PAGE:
If there's a year the Capitals can finally slay the dragon having lost nine of their past 10 playoff series against Pittsburgh, it's this one. They've got home-ice advantage, they're healthy, playing well in all phases and don't have the expectations that have seemed to weigh on their minds in the past.

3. Vegas, baby.

Has there been a more fun bandwagon to be a part of than the Golden Knights' during their inaugural season? They racked up 109 points, won the Pacific Division and swept the Los Angeles Kings when many perceived that to be a coin flip.

Marc-Andre Fleury was ridiculous, recording a 0.65 goals against average, .977 save percentage and two shutouts in four games against the Kings. Vegas as a team allowed only three goals and scored seven, with each of those seven goals coming from a different player.

It's been an incredible story.

The next stop will be against the San Jose Sharks, which certainly won't be a cakewalk. Expect that to be an evenly-matched series between two teams that aren't satisfied with how far they've come already, especially the Golden Knights. They want to make history by winning a Stanley Cup in Year 1 of existence.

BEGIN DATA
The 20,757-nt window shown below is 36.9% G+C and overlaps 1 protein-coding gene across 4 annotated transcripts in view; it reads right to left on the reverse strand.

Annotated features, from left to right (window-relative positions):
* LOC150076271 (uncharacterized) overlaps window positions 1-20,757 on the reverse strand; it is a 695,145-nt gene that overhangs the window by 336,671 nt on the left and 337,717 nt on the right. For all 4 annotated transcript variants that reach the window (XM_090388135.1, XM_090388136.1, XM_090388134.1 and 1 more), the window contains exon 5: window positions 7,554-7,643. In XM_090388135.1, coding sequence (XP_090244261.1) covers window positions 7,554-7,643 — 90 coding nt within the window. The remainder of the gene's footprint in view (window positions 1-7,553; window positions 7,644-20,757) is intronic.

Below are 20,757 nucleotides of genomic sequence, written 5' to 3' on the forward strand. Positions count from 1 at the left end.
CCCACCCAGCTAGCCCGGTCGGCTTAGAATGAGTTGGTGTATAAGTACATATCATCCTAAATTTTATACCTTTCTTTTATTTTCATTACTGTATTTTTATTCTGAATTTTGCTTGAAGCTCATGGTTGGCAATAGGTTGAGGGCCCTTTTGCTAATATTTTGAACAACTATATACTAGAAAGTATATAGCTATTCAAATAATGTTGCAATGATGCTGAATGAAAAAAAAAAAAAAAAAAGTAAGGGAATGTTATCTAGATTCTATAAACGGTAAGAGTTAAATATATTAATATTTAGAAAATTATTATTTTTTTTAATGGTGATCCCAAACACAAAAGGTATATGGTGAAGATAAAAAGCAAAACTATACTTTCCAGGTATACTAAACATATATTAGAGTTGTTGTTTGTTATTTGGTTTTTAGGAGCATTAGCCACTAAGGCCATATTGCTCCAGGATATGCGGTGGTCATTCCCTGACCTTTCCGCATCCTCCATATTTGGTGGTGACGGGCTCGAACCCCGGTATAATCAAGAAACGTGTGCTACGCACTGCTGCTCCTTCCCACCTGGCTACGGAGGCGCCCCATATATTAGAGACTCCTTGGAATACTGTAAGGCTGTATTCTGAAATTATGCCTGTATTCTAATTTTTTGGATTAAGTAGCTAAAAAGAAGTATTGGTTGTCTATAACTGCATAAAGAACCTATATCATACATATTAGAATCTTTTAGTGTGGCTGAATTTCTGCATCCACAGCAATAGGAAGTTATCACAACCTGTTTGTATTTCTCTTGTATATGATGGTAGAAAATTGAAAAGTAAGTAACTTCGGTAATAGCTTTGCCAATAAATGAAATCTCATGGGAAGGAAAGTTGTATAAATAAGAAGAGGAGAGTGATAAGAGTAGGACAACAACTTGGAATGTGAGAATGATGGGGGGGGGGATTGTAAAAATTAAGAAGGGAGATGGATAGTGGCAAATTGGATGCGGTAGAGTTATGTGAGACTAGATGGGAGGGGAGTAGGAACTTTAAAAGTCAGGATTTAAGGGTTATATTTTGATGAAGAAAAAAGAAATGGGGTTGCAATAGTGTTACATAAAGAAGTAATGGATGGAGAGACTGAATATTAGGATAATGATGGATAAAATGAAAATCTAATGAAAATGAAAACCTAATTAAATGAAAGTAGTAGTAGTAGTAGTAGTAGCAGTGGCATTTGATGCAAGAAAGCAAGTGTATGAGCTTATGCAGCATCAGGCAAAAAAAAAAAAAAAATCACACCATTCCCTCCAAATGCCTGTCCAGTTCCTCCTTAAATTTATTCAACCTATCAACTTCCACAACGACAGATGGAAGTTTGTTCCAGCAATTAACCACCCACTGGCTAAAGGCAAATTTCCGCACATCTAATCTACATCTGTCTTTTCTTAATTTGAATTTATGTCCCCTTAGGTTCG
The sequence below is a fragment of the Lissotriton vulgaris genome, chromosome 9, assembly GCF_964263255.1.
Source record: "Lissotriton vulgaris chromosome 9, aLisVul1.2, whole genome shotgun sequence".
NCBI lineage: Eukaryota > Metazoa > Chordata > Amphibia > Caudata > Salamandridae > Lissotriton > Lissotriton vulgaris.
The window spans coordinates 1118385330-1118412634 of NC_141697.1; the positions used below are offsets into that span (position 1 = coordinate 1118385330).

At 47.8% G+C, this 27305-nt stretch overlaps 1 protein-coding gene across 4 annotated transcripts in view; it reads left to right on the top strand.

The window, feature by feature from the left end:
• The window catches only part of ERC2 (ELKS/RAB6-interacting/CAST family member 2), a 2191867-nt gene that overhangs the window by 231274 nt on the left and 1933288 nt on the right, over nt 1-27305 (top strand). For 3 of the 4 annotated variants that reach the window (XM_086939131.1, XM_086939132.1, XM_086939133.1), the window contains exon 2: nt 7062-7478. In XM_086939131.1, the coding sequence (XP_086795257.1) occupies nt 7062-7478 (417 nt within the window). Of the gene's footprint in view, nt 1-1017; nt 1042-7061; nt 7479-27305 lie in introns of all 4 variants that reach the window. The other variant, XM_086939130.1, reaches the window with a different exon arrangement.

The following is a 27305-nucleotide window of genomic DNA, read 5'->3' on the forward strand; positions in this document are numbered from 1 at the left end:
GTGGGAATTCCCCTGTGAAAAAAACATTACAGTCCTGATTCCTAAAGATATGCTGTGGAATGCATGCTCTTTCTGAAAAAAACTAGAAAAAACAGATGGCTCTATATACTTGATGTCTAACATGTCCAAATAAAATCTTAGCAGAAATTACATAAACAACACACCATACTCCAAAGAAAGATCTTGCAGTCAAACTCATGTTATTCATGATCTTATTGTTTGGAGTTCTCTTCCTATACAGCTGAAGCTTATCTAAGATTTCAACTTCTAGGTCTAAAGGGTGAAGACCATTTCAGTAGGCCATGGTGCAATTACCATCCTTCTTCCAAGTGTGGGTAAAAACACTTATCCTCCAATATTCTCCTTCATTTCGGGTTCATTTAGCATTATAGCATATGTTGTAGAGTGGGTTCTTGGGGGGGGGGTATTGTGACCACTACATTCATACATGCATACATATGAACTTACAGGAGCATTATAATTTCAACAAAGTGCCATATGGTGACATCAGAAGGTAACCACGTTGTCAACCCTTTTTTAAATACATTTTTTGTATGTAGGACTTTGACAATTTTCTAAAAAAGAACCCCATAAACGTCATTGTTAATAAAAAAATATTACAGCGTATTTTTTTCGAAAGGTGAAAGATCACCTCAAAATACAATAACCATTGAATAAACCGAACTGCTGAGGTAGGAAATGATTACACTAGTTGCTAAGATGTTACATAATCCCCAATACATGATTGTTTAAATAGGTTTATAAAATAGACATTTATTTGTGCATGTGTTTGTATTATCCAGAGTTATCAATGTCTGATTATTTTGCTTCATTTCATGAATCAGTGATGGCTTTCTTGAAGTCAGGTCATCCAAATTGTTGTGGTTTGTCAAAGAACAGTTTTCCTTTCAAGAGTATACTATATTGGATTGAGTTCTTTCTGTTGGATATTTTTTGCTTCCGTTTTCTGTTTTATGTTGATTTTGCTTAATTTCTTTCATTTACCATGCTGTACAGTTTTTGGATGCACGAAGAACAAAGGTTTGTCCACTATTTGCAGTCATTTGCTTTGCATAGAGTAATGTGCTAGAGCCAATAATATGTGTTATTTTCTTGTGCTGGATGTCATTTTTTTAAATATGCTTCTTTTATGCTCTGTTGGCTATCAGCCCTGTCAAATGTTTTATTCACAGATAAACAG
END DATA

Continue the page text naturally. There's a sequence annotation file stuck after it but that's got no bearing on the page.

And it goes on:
Would it surprise anyone at this point?

4. Boston-Toronto lives up to the hype.

The script was set up perfectly.

Five years after the Maple Leafs overcame a 3-1 series deficit but collapsed in Game 7 at TD Garden by squandering a three-goal lead in the third period, the opportunity to rewrite history was right in front of them.

The Maple Leafs again fell behind 3-1, rallied back to win two straight, had three separate one-goal leads in Game 7 at TD Garden but couldn't seal the deal. It also could've served as a healing moment for the city of Toronto, which was hit with tragedy when a van drove onto a sidewalk and killed 10 people and injured 15 others, the same way Boston came together following the marathon bombings in 2013.